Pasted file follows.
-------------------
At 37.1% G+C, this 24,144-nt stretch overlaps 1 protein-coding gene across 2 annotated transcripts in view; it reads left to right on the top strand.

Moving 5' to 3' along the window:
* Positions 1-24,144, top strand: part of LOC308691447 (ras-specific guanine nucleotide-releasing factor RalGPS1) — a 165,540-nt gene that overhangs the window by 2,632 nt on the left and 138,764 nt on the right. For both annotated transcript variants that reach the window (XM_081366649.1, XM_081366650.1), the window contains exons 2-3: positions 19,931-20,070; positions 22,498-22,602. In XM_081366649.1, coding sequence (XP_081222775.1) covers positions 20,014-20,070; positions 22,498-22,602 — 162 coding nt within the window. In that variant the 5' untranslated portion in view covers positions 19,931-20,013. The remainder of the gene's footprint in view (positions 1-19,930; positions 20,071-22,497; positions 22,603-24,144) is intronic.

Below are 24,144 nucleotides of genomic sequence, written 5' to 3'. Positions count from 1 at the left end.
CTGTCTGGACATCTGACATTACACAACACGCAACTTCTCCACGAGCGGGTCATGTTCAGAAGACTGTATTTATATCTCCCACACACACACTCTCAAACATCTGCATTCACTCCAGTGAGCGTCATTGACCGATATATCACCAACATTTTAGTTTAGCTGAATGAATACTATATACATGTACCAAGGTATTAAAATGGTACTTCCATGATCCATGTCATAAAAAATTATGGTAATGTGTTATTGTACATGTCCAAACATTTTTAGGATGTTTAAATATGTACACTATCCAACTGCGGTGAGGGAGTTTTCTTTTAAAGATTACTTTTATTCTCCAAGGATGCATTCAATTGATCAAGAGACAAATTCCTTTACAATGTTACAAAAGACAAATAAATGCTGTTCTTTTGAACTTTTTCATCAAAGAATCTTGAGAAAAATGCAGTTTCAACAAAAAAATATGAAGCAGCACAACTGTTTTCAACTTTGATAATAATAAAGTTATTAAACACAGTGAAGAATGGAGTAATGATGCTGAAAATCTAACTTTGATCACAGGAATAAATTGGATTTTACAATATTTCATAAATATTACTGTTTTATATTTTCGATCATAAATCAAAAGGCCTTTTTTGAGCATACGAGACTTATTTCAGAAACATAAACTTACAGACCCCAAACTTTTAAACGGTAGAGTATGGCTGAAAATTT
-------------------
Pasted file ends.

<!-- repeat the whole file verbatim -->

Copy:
At 37.1% G+C, this 24,144-nt stretch overlaps 1 protein-coding gene across 2 annotated transcripts in view; it reads left to right on the top strand.

Moving 5' to 3' along the window:
* Positions 1-24,144, top strand: part of LOC308691447 (ras-specific guanine nucleotide-releasing factor RalGPS1) — a 165,540-nt gene that overhangs the window by 2,632 nt on the left and 138,764 nt on the right. For both annotated transcript variants that reach the window (XM_081366649.1, XM_081366650.1), the window contains exons 2-3: positions 19,931-20,070; positions 22,498-22,602. In XM_081366649.1, coding sequence (XP_081222775.1) covers positions 20,014-20,070; positions 22,498-22,602 — 162 coding nt within the window. In that variant the 5' untranslated portion in view covers positions 19,931-20,013. The remainder of the gene's footprint in view (positions 1-19,930; positions 20,071-22,497; positions 22,603-24,144) is intronic.

Below are 24,144 nucleotides of genomic sequence, written 5' to 3'. Positions count from 1 at the left end.
CTGTCTGGACATCTGACATTACACAACACGCAACTTCTCCACGAGCGGGTCATGTTCAGAAGACTGTATTTATATCTCCCACACACACACTCTCAAACATCTGCATTCACTCCAGTGAGCGTCATTGACCGATATATCACCAACATTTTAGTTTAGCTGAATGAATACTATATACATGTACCAAGGTATTAAAATGGTACTTCCATGATCCATGTCATAAAAAATTATGGTAATGTGTTATTGTACATGTCCAAACATTTTTAGGATGTTTAAATATGTACACTATCCAACTGCGGTGAGGGAGTTTTCTTTTAAAGATTACTTTTATTCTCCAAGGATGCATTCAATTGATCAAGAGACAAATTCCTTTACAATGTTACAAAAGACAAATAAATGCTGTTCTTTTGAACTTTTTCATCAAAGAATCTTGAGAAAAATGCAGTTTCAACAAAAAAATATGAAGCAGCACAACTGTTTTCAACTTTGATAATAATAAAGTTATTAAACACAGTGAAGAATGGAGTAATGATGCTGAAAATCTAACTTTGATCACAGGAATAAATTGGATTTTACAATATTTCATAAATATTACTGTTTTATATTTTCGATCATAAATCAAAAGGCCTTTTTTGAGCATACGAGACTTATTTCAGAAACATAAACTTACAGACCCCAAACTTTTAAACGGTAGAGTATGGCTGAAAATTT